Center for Rural Affairs report: Solar development has minimal impact on ag land use


Alex Delworth, policy associate,, 402.687.2100 ext. 1016 or Teresa Hoffman, senior communications associate,, 402.687.2100 ext. 1012

LYONS, NEBRASKA – As renewable energy development grows in rural areas, so do concerns about protecting agricultural land, especially from utility-scale solar projects.

The U.S. Department of Energy (DOE) estimates that by 2050 solar will occupy 10.3 million acres of land nationally, 90% of which will be in rural areas. To address concerns about utility-scale solar systems occupying a large amount of prime farmland, some local and state officials have proposed and even placed restrictions prohibiting it.

Alex Delworth, policy associate with the Center for Rural Affairs, said the restrictions are concerning.

“They can be debilitating for solar development, not to mention raise questions about private property rights,” he said. “In one instance, we found a county-level restriction related to prime farmland that eliminated 75% of potentially developable land in the area.”

While utility-scale solar projects can look intimidating amid concerns about taking land out of production, a new report from the Center for Rural Affairs found their overall impact on agricultural land use is minimal.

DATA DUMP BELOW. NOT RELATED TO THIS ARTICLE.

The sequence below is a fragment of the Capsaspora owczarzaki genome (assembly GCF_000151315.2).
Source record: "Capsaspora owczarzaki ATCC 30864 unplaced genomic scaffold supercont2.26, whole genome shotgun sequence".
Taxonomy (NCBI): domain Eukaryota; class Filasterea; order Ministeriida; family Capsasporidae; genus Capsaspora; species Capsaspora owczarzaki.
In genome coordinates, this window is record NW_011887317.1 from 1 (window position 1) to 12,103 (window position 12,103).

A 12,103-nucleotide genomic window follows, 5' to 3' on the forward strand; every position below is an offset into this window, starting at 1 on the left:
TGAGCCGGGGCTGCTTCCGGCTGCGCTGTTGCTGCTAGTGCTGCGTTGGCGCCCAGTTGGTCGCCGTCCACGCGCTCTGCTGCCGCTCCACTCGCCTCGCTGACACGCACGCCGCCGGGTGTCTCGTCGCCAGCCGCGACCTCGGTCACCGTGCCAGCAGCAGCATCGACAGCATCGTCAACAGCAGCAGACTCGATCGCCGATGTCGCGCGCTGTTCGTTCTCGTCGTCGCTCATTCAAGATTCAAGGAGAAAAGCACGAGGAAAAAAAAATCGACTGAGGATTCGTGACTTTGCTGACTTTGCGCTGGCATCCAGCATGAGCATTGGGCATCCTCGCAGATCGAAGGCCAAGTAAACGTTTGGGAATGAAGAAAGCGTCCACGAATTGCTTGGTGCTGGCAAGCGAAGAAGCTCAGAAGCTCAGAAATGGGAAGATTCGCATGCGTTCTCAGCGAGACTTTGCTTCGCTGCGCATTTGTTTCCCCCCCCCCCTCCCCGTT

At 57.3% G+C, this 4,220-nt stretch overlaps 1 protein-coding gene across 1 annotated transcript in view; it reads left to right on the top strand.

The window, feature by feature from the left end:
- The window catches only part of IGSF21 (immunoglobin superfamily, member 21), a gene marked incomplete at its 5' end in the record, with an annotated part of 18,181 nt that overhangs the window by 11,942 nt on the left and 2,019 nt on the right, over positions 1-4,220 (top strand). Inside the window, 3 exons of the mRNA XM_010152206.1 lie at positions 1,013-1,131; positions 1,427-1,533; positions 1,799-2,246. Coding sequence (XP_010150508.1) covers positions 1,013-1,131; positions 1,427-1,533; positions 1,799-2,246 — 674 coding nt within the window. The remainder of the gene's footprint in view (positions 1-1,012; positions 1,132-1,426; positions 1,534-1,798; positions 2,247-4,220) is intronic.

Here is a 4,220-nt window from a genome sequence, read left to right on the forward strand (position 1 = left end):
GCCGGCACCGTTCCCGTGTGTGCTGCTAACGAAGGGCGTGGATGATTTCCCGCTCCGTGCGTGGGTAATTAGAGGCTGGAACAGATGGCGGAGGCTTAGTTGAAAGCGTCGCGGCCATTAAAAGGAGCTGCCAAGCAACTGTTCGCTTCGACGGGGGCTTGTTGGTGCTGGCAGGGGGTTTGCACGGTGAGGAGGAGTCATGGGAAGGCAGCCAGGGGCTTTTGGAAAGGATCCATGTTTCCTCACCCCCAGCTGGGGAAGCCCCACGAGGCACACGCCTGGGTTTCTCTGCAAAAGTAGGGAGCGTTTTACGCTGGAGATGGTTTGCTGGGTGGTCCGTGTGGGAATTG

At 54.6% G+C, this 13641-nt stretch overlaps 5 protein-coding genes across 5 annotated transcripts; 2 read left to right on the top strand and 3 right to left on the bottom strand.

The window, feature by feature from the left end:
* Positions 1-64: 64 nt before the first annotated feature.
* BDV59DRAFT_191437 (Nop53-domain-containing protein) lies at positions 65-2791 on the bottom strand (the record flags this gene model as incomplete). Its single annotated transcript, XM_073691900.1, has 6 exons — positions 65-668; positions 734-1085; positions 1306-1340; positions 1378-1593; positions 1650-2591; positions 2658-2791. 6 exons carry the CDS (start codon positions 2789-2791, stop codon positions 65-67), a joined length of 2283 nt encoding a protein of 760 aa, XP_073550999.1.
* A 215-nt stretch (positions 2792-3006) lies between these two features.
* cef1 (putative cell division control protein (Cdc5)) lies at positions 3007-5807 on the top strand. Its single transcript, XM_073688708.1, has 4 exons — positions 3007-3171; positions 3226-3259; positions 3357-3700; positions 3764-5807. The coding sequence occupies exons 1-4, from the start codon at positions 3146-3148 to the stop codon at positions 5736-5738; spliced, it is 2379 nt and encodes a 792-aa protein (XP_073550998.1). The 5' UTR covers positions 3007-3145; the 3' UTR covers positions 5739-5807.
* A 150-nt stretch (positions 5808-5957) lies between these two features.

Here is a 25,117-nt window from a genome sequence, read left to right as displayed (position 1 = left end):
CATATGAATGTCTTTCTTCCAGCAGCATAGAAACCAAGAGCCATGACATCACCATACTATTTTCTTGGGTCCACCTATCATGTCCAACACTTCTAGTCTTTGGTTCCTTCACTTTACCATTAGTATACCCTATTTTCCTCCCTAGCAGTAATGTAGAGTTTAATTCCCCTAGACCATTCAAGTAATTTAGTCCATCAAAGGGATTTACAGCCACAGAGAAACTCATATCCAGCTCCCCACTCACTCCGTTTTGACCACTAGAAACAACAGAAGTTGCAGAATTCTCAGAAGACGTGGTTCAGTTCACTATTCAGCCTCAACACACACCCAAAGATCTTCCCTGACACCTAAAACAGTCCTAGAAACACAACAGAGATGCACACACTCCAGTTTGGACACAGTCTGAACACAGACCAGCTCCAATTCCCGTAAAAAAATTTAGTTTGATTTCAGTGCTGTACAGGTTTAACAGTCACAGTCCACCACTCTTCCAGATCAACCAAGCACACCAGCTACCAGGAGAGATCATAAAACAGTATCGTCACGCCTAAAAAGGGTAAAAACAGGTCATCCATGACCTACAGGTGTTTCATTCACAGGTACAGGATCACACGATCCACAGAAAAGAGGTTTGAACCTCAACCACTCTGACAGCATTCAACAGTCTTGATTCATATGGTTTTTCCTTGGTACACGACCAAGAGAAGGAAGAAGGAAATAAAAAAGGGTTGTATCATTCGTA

“Sifting through Solar: Land-Use Concerns on Prime Farmland,” written by Delworth, discusses how restrictions are designed and forecasts solar development’s impact on prime farmland in the Midwest region.

The DOE predicts that between 210 and 420 GWs of solar projects are needed in the Midwest by 2050 to meet federal decarbonization standards. According to the report, if all of the forecasted solar was built on the region’s prime farmland, it would occupy between 1.45% and 2.9%.

The report also addresses potential short-term impacts in Iowa and Minnesota.

Delworth said if every acre currently proposed for solar development in Iowa was built on the state’s top 14% rated farmland (90 Corn Suitability Rating, or CSR, and above), it would occupy 0.54% of the total acres. Furthermore, the proposed solar would occupy only 0.14% of the top 62% rated farmland (65 CSR and above).

The projected impact in Minnesota is also minimal. According to the report, if the number of acres currently proposed were located on prime farmland, it would cover less than 0.3% of the land.

Delworth hopes local, county, and state officials will consider the report’s findings as they decide the future of solar development in their area.  

“Implementing rules that work with solar development rather than limiting it will open up economic opportunities for rural residents who want to voluntarily lease their land,” Delworth said. Renewable energy projects also generate tax revenue for counties, schools, and emergency services as well as create rural employment opportunities.

To read and download a copy of “Sifting through Solar: Land-Use Concerns on Prime Farmland,” visit